Welcome. Subprimal Poetry Art looks toward poetry, flash fiction, music, and art work that takes the reader / viewer / listener out of the ordinary and into a place altered from that which they normally experience. In an enjoyable, thought-provoking way. Many of our written pieces are set to a custom musical composition to complement the author's recording. We pay our contributors.
Submissions are currently open. See the guidelines for more info.
The Spring 2017 issue of Subprimal Poetry Art is now available. Many thanks to our contributors of the written word and art work: Loria Mendoza, Esteban Colon, Mark Danowsky, George Moore, Toti O'Brien, Ingi House, Heikki Huotari, Wayne-Daniel Berard, Rowan Johnson, Richard Vyse, Lois Marie Harrod, Darren Demaree, Meredith Lindgren, Anna Feldstein, Thomas Park, Elizabeth Sackett, Danuta E. Kosk-Kosicka, Jennifer L Freed, and Shoshauna Shy.
Several of the pieces have author's readings set to custom musical compositions. Here's some excerpts from this latest issue. Enjoy!
A church next to a hotel
tells the story of my city
of my country
though I have long ago lost
belief in the steeple.
I can’t help but think
of the loneliness
that would make gods
themselves cry down
of their love.
I was three or four years old, spending whole afternoons by the water pipe. Just an open groove of concrete—meant for irrigation—it spread throughout the orchards, branching off in intricate nets. To me it was a labyrinth, a freeway leading everywhere, a tool of discovery.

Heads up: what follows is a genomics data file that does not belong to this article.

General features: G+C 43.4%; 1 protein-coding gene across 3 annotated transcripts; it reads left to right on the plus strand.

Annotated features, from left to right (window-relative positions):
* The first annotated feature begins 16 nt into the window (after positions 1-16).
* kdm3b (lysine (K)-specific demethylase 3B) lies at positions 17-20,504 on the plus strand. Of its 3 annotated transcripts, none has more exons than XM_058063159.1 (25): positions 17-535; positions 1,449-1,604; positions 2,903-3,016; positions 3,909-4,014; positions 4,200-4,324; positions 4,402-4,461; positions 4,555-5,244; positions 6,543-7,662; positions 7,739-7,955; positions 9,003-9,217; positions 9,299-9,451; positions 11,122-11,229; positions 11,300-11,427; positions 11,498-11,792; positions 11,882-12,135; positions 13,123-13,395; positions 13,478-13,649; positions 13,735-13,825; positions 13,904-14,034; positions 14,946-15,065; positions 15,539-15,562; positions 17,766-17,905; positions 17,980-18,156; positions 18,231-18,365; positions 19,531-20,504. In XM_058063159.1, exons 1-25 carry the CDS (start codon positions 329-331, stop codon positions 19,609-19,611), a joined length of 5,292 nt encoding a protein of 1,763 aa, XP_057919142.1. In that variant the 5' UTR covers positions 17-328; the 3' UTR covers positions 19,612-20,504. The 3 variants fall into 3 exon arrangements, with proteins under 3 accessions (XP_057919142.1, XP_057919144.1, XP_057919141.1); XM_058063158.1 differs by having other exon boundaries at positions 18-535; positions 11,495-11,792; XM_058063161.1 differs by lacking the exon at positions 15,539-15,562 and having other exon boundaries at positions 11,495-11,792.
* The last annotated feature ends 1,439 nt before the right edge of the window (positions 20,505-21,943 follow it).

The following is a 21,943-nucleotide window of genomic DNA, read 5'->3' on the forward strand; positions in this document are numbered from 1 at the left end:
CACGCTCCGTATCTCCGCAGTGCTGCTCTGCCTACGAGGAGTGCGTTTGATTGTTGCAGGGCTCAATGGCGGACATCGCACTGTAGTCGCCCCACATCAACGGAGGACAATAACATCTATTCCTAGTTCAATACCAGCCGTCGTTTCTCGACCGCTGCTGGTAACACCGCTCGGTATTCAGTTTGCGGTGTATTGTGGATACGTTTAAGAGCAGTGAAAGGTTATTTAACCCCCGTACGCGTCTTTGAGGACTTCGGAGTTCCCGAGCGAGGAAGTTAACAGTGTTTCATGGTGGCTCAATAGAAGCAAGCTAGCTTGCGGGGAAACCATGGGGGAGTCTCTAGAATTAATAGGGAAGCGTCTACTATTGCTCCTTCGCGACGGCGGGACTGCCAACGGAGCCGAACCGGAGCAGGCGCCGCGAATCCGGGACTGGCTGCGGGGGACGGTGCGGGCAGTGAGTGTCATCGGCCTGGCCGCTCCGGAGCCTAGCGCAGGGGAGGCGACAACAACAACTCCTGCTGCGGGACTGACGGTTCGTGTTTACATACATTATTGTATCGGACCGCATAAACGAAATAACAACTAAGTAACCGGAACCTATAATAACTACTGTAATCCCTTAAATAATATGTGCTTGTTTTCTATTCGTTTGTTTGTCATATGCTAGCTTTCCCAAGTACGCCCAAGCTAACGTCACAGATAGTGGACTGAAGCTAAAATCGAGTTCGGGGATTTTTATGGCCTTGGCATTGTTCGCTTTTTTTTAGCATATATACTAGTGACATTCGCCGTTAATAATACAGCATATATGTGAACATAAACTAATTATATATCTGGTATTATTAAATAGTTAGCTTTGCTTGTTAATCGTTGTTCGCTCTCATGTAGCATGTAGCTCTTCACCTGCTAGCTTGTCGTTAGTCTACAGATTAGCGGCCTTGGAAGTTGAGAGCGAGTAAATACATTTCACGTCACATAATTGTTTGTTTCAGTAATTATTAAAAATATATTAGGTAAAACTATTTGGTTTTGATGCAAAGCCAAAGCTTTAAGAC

I sat there... for how long? Time didn’t make sense. I sat there enchanted, my hand brushing the green, muddy stream—as majestic as a Mississippi or a Nile, which I didn’t know existed…
At this point it was very hot. On the way out the stretcher popped one of the balloons. If it weren’t startling no one would have noticed. Under the circumstances no one cared. Patricio’s mother, Sally, let out screaming sobs.
Just before that, in the backyard, the paramedics lifted the body of Patricio, age five, onto the stretcher after zipping up the bag. Planes flew overhead in and out of McCarran.
But first the paramedics attempted CPR. They tried the shock paddles. Both these and the paramedic’s hands made the child’s chest look even smaller. It was already too late. The party guests stood out of the way just to feel like they were doing something helpful, but they leaned in.
Right before the paramedics were called, the birthday girl, Lily…
I am dreaming of Gabriela Mistral again and her children,
those orphaned poems that became people who loved her
and left her happy. Emergency was what saved her.
On any day, the tree spreads its wings to cover the sky,
and a clutter of crows wakes to her song of loneliness.
But the vast canopy becomes a kind of family.
In the morning, she is gone, but the laughing and light
screams of children linger over the ocean here. A word
can be a grain of sand, or a small hand.